We never did find a good spa in Hoi An - too much time at the tailors. That is an entirely separate post - to follow later ... .

Thursday, December 9, 2010

The warren-fortress

About an hour and a half northwest of Saigon lie the Cu Chi tunnels, the famed and almost mythological underground warren-fortress of Communist guerillas built between 1948 and 1968, and eventually including about 150 square miles of underground tunnels, kitchens, bunkers, hospital rooms, armories and sleeping quarters for thousands of insurgents. The tunnels offer physical testament to the determination of Vietnamese Communists to overcome any obstacle or hardship in their long fight to create a unified, and one-party, Vietnam. Viewing them up close it's impossible to think the U.S. could have unequivocally smoked out those complex, multi-layered tunnels (despite sending hundreds of so-called tunnel rat soldiers and their trained attack dog pals down in there to do just that; the tunnels are a kind of forerunner to the AFPAK caves where Bin Laden hides out, and having come here I have a better sense of why, more than nine years after the terrorist attacks, we still can't find him). They were just so sprawling and dense, built in three separate levels at about six feet, 15 feet, and 30 feet under the ground, the two deepest levels beyond the blast-reach of B-52 bombs, that it must have been clear to anyone who viewed them or knew of them during the war that the Vietcong were in it to stay and in it to win it and taking them fully out of Cu Chi would require manpower and casualty counts the Americans didn't have and couldn't afford.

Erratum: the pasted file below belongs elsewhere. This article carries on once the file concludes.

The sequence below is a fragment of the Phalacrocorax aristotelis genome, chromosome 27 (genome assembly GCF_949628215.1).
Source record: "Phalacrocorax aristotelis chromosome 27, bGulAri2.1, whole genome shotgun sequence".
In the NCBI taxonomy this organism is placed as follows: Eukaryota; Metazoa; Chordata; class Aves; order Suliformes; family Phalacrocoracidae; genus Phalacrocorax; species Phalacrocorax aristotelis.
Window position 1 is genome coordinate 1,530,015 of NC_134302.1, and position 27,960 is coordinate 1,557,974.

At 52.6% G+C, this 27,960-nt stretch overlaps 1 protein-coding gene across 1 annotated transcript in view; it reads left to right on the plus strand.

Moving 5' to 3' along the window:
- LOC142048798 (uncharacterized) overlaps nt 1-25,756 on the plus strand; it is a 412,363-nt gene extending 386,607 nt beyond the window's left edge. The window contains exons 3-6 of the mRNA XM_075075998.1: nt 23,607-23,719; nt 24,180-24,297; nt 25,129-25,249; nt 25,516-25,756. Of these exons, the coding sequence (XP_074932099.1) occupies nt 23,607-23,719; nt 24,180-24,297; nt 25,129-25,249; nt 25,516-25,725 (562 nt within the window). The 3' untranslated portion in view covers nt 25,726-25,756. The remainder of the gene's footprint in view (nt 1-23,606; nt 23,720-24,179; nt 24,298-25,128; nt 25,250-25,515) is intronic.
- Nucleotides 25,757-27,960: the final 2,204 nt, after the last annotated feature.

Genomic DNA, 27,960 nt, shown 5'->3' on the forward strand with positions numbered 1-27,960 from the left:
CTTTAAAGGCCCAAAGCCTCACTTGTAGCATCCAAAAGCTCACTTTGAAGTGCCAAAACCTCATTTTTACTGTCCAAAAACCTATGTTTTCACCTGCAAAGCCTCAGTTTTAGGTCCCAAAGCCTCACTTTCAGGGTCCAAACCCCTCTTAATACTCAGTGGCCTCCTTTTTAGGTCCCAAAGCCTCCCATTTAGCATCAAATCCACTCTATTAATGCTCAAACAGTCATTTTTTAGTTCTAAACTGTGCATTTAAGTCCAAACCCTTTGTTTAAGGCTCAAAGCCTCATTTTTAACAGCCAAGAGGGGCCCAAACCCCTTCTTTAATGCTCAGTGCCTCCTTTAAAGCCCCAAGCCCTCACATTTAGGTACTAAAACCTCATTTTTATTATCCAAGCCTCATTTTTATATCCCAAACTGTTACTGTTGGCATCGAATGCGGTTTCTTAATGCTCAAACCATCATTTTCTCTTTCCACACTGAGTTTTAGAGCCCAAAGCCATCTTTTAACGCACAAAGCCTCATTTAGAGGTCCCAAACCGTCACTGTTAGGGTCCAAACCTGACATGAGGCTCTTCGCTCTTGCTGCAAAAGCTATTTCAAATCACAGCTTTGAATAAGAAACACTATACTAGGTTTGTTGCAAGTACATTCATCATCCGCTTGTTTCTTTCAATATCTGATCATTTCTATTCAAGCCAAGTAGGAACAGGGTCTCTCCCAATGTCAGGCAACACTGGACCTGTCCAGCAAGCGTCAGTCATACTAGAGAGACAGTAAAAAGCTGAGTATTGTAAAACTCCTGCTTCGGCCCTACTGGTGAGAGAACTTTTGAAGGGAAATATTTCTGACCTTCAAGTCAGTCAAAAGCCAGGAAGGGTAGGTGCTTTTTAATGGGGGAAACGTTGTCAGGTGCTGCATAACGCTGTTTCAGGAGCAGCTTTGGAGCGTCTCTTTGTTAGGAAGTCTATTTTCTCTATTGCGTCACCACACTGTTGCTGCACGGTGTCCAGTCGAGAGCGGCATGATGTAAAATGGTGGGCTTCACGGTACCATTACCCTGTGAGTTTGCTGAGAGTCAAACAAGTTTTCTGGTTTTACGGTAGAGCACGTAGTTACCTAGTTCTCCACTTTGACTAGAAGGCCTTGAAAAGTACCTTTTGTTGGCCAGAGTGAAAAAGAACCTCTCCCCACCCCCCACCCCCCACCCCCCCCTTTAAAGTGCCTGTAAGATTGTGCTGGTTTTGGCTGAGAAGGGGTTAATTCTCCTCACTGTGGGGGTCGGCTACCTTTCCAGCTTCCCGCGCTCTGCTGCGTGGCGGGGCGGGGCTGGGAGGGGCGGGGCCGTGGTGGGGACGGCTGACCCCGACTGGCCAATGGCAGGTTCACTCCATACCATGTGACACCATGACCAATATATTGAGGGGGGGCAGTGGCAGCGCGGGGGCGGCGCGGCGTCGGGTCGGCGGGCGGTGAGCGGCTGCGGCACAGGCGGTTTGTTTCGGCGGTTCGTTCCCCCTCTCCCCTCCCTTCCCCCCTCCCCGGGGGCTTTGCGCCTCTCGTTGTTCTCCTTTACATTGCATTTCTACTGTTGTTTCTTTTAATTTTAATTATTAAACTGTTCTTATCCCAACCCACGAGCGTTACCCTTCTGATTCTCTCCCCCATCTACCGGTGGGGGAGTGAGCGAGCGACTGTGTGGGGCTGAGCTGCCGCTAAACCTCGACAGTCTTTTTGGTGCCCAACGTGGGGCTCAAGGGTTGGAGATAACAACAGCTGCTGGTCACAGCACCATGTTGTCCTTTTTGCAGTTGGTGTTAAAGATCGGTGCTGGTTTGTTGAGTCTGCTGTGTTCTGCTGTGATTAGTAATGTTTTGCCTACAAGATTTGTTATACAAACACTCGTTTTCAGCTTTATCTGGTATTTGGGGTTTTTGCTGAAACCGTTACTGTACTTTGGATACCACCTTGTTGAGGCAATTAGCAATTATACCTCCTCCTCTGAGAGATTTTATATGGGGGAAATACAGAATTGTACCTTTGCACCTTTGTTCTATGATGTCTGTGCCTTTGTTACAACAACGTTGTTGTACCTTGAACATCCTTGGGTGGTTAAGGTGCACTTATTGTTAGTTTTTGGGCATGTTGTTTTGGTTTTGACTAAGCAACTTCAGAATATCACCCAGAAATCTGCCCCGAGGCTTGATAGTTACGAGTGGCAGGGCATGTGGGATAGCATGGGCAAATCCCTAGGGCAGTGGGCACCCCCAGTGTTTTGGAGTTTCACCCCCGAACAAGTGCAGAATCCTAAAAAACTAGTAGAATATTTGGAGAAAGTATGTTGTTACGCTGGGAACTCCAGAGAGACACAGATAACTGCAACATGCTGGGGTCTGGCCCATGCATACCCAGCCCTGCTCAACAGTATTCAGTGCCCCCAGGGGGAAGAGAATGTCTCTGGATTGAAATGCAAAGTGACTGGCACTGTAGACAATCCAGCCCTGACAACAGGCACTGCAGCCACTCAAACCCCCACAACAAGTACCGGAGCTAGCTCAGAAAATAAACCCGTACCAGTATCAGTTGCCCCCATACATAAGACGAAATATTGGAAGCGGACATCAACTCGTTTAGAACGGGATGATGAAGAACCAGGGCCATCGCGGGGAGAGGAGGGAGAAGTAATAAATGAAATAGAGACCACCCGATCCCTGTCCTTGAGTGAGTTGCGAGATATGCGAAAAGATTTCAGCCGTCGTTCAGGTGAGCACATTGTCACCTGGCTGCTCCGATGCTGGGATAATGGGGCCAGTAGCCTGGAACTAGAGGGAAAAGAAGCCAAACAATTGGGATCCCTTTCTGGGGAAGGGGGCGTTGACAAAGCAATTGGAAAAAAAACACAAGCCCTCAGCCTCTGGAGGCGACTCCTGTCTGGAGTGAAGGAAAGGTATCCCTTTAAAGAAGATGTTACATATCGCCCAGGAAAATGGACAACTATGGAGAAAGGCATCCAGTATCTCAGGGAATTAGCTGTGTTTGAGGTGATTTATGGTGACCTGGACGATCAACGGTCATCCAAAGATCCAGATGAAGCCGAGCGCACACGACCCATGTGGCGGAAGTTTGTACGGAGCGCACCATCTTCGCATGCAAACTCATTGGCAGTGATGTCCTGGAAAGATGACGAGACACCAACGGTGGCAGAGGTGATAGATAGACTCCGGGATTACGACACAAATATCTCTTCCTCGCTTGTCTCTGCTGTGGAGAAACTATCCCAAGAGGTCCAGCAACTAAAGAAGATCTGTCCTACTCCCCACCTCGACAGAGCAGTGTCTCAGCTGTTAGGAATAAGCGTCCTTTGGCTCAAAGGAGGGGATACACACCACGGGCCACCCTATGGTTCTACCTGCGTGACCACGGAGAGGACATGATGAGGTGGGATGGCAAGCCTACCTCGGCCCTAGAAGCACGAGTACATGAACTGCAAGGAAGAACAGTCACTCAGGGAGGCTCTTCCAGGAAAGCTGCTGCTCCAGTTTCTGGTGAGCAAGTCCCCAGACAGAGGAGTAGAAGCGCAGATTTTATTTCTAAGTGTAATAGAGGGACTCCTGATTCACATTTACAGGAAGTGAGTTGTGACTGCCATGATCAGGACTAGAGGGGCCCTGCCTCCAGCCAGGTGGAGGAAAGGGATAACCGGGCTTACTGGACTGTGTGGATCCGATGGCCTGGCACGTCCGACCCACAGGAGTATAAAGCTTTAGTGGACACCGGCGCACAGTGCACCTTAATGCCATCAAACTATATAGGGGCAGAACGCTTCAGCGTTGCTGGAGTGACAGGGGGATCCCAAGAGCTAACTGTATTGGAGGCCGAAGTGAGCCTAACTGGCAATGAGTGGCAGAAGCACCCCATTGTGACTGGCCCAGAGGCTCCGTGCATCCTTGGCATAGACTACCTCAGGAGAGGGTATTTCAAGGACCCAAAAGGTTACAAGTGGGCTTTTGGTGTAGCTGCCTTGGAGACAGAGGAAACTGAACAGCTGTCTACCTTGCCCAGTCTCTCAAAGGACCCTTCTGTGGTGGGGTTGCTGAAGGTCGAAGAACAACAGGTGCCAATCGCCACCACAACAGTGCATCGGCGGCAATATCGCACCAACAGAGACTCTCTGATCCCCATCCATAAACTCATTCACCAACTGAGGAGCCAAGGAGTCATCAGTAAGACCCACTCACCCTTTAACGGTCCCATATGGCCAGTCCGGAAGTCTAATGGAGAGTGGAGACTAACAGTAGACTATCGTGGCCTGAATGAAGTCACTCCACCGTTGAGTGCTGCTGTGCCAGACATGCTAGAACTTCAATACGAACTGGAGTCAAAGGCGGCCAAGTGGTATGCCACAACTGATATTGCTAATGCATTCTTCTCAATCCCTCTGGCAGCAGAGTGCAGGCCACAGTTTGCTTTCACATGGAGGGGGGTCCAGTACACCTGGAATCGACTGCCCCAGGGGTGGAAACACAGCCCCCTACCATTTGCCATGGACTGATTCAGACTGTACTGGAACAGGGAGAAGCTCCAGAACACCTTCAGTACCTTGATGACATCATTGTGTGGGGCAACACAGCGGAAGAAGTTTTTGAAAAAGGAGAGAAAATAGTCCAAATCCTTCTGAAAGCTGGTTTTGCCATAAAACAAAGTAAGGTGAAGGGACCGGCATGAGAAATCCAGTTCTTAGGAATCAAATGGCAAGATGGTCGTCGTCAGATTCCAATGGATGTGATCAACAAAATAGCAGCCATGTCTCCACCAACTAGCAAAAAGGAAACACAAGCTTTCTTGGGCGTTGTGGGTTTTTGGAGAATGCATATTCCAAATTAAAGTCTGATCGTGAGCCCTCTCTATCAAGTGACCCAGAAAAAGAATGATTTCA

Enter, hell.

I did not join this fucking maniac for this part of the tour.

The tunnels also represent a unique challenge to claustrophobic history tourists: Climb down in, or no? Short answer: Climb down in only after others go down and make sure it's not too coffin-like, and do this only one or two times. The first time will be fine—you'll scurry along bent over at the waist in a tunnel that's been opened about a third from the old days to accommodate Western tourists, and you'll snap a couple pictures—but the second time you will get halfway through the tunnel but where it bends to the left you will come face to face with a flying, trapped bat and you will turn around and had straight back whence you came.

The view from down in there.